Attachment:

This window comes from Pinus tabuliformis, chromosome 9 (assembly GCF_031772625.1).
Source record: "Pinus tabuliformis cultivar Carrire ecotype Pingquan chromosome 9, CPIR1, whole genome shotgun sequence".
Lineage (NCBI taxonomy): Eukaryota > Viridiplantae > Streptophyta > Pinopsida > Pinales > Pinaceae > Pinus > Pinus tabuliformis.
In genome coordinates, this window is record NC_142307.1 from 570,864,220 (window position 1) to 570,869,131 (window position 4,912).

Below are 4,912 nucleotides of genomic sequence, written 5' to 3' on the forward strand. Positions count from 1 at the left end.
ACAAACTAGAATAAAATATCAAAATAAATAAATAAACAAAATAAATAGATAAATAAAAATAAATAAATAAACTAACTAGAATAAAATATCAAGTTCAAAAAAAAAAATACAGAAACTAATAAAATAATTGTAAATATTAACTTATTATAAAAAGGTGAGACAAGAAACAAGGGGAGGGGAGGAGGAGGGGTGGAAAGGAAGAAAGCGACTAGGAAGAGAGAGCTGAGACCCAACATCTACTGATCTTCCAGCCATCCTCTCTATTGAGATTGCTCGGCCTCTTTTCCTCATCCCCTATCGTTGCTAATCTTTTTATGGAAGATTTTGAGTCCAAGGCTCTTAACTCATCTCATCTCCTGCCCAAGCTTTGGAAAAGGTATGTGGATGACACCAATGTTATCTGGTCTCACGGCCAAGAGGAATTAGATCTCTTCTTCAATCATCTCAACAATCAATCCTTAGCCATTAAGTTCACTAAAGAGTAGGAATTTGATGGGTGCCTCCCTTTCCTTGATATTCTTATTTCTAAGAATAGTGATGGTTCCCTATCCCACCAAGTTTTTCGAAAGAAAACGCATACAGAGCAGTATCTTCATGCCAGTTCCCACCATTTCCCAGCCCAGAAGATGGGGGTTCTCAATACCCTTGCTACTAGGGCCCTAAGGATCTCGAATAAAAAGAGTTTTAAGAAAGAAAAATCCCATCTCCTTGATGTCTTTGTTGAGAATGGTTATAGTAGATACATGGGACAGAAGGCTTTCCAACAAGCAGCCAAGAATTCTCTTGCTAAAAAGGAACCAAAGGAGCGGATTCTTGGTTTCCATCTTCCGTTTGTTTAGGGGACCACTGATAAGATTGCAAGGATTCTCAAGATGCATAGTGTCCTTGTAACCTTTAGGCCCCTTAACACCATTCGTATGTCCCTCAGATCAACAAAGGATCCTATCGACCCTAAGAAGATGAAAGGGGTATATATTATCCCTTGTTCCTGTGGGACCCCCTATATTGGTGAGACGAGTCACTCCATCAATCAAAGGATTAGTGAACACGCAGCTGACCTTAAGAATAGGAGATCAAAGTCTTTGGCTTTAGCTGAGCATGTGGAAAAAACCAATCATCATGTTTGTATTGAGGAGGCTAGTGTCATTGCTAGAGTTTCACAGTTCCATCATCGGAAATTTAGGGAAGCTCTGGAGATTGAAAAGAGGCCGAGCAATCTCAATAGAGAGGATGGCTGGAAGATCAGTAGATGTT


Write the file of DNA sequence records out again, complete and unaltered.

This window comes from Pinus tabuliformis, chromosome 9 (assembly GCF_031772625.1).
Source record: "Pinus tabuliformis cultivar Carrire ecotype Pingquan chromosome 9, CPIR1, whole genome shotgun sequence".
Lineage (NCBI taxonomy): Eukaryota > Viridiplantae > Streptophyta > Pinopsida > Pinales > Pinaceae > Pinus > Pinus tabuliformis.
In genome coordinates, this window is record NC_142307.1 from 570,864,220 (window position 1) to 570,869,131 (window position 4,912).

Below are 4,912 nucleotides of genomic sequence, written 5' to 3' on the forward strand. Positions count from 1 at the left end.
ACAAACTAGAATAAAATATCAAAATAAATAAATAAACAAAATAAATAGATAAATAAAAATAAATAAATAAACTAACTAGAATAAAATATCAAGTTCAAAAAAAAAAATACAGAAACTAATAAAATAATTGTAAATATTAACTTATTATAAAAAGGTGAGACAAGAAACAAGGGGAGGGGAGGAGGAGGGGTGGAAAGGAAGAAAGCGACTAGGAAGAGAGAGCTGAGACCCAACATCTACTGATCTTCCAGCCATCCTCTCTATTGAGATTGCTCGGCCTCTTTTCCTCATCCCCTATCGTTGCTAATCTTTTTATGGAAGATTTTGAGTCCAAGGCTCTTAACTCATCTCATCTCCTGCCCAAGCTTTGGAAAAGGTATGTGGATGACACCAATGTTATCTGGTCTCACGGCCAAGAGGAATTAGATCTCTTCTTCAATCATCTCAACAATCAATCCTTAGCCATTAAGTTCACTAAAGAGTAGGAATTTGATGGGTGCCTCCCTTTCCTTGATATTCTTATTTCTAAGAATAGTGATGGTTCCCTATCCCACCAAGTTTTTCGAAAGAAAACGCATACAGAGCAGTATCTTCATGCCAGTTCCCACCATTTCCCAGCCCAGAAGATGGGGGTTCTCAATACCCTTGCTACTAGGGCCCTAAGGATCTCGAATAAAAAGAGTTTTAAGAAAGAAAAATCCCATCTCCTTGATGTCTTTGTTGAGAATGGTTATAGTAGATACATGGGACAGAAGGCTTTCCAACAAGCAGCCAAGAATTCTCTTGCTAAAAAGGAACCAAAGGAGCGGATTCTTGGTTTCCATCTTCCGTTTGTTTAGGGGACCACTGATAAGATTGCAAGGATTCTCAAGATGCATAGTGTCCTTGTAACCTTTAGGCCCCTTAACACCATTCGTATGTCCCTCAGATCAACAAAGGATCCTATCGACCCTAAGAAGATGAAAGGGGTATATATTATCCCTTGTTCCTGTGGGACCCCCTATATTGGTGAGACGAGTCACTCCATCAATCAAAGGATTAGTGAACACGCAGCTGACCTTAAGAATAGGAGATCAAAGTCTTTGGCTTTAGCTGAGCATGTGGAAAAAACCAATCATCATGTTTGTATTGAGGAGGCTAGTGTCATTGCTAGAGTTTCACAGTTCCATCATCGGAAATTTAGGGAAGCTCTGGAGATTGAAAAGAGGCCGAGCAATCTCAATAGAGAGGATGGCTGGAAGATCAGTAGATGTT